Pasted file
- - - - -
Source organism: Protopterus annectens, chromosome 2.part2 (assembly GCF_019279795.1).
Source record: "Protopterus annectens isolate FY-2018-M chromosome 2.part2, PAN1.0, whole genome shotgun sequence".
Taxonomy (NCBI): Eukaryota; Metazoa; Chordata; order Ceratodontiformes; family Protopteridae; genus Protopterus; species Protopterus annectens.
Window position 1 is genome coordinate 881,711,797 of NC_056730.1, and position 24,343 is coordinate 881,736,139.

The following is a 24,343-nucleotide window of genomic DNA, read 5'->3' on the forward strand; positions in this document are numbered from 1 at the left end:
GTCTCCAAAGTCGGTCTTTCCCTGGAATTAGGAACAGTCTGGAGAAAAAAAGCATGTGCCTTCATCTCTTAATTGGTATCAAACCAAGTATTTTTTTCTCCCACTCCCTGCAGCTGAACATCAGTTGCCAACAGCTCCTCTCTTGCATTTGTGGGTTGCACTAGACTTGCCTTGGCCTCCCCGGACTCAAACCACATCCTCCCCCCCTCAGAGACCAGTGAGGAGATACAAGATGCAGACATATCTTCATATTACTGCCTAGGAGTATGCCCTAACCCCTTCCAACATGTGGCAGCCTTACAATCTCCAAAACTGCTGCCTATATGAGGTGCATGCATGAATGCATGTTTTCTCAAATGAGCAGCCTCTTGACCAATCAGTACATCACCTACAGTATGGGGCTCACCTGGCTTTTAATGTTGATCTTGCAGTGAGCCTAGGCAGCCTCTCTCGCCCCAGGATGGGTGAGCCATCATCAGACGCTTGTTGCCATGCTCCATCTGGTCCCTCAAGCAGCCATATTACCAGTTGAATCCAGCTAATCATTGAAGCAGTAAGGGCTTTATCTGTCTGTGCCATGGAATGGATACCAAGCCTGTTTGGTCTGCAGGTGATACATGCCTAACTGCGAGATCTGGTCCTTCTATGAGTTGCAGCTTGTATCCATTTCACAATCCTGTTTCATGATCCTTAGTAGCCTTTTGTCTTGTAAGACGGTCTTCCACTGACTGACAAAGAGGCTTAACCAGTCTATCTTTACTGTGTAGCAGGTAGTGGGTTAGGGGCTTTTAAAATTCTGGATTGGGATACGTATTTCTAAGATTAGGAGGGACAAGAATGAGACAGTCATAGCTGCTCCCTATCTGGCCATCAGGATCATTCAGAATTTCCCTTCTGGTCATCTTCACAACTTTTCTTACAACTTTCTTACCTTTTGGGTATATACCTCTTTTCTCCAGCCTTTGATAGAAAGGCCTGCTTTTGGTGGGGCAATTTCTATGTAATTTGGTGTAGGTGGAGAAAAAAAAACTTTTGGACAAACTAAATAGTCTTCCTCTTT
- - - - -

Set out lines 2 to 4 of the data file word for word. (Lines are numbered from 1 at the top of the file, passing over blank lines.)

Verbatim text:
Source record: "Protopterus annectens isolate FY-2018-M chromosome 2.part2, PAN1.0, whole genome shotgun sequence".
Taxonomy (NCBI): Eukaryota; Metazoa; Chordata; order Ceratodontiformes; family Protopteridae; genus Protopterus; species Protopterus annectens.
Window position 1 is genome coordinate 881,711,797 of NC_056730.1, and position 24,343 is coordinate 881,736,139.